VPI industries is one of the shining stars in the US high-end firmament. Based in New Jersey, the company has been making turntables, tonearms, and record cleaning machines for decades. VPI has recently been passed from father to son, Mat Weisfeld taking over from his father Harry a couple of years ago. Nu-VPI emerged with clever turntables like The Traveller, and modifications to existing high-performance turntables like Scout and Classic. Prime is Mat’s first true ‘from the drawing board’ high-end deck, and he has hit the ground running. Those who know the guy are hardly surprised by this – he’s the sort of guy who leaves dynamos gasping for breath.
However, Prime is also like a distillation of all things VPI. It has elements of the TNT. It draws from Scout and Scoutmaster. And Prime learnt from Classic. So, VPI’s Prime calls upon the same inverted bearing, machined aluminium platter, and Delrin plate/cone and rubber isolation system from the Classic, but with an external motor block like a Scout, and a vinyl-wrapped MDF plinth that is drawn straight from the TNT playbook. This resolves the other big potential problem with father-son handovers – the son’s desire to make his own ‘mark’ on the company, that he changes everything the company stands for. It’s a delicate balance between being ‘a safe pair of hands’ and going a bit Shakespearian tragedy. Fortunately, Mat seems to have that balance perfectly achieved. The Prime shows someone willing to build on the VPI legacy, yet not be hide-bound by it.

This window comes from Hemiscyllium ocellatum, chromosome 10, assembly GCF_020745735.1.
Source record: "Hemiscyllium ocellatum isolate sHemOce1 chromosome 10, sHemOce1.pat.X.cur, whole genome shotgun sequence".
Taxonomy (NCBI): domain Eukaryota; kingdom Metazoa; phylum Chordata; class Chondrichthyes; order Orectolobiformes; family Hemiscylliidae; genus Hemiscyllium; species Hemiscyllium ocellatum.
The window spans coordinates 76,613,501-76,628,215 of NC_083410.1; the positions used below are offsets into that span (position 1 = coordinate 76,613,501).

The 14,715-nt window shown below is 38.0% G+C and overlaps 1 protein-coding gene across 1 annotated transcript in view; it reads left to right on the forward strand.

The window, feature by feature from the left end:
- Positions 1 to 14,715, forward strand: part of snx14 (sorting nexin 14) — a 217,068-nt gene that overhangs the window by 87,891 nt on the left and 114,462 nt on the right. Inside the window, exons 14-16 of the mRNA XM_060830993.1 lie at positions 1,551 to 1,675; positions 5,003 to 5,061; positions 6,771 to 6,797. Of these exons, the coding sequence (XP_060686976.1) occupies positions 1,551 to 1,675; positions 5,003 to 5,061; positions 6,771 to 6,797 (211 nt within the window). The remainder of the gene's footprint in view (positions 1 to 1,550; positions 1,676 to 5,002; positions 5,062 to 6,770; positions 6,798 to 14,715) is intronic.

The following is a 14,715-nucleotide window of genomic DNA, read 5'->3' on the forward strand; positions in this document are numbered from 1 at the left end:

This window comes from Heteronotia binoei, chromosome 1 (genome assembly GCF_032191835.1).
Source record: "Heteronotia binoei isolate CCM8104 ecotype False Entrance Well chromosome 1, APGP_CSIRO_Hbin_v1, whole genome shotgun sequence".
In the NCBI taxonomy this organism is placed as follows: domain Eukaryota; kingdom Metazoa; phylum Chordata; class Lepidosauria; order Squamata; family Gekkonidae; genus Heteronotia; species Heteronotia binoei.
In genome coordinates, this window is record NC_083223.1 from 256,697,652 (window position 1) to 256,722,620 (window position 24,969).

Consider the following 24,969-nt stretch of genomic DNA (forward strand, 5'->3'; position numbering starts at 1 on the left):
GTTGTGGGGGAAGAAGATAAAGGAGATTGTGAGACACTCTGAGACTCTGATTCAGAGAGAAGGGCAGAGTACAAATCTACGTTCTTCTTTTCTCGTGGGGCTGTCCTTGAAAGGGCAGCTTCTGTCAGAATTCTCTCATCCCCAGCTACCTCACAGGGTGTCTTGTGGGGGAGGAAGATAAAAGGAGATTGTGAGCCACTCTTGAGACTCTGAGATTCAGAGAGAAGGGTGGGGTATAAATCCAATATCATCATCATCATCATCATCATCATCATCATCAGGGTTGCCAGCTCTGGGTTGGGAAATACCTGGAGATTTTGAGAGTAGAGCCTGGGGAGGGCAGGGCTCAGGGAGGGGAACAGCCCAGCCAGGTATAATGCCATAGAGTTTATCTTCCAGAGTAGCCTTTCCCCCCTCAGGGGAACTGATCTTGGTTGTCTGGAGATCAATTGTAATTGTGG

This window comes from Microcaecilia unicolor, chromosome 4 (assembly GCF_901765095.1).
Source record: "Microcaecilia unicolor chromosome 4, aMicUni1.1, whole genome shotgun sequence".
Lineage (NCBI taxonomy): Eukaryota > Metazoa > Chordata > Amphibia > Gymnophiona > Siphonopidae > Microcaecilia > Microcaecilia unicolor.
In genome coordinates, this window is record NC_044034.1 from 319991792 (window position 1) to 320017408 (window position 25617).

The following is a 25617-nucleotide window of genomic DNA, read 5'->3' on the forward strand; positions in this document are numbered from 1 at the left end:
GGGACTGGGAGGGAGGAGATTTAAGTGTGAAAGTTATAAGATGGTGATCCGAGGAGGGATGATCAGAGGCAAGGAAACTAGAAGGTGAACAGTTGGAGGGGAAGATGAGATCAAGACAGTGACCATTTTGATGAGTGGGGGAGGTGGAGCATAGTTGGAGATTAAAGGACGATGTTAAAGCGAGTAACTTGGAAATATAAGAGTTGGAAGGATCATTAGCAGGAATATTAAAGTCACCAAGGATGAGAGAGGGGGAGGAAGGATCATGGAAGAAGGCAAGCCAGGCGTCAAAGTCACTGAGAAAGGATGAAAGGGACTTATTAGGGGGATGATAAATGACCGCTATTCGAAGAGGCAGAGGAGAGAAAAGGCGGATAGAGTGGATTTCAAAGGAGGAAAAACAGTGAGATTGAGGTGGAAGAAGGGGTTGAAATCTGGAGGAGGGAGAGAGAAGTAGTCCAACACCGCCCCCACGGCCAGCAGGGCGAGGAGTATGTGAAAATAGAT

This is why using the same steel-shaft and chrome-hardened ball bearing from the Classic (and the Scout 2) is clever in two ways; it means the Prime falls back on one of the most tried and trusted bearings in the high-end, and – for those who’ve not used a VPI before – it’s the key to the turntable’s low-maintenance ‘service’ routine: a few drops of motor oil every year. The hardest part of this is putting the date in your diary.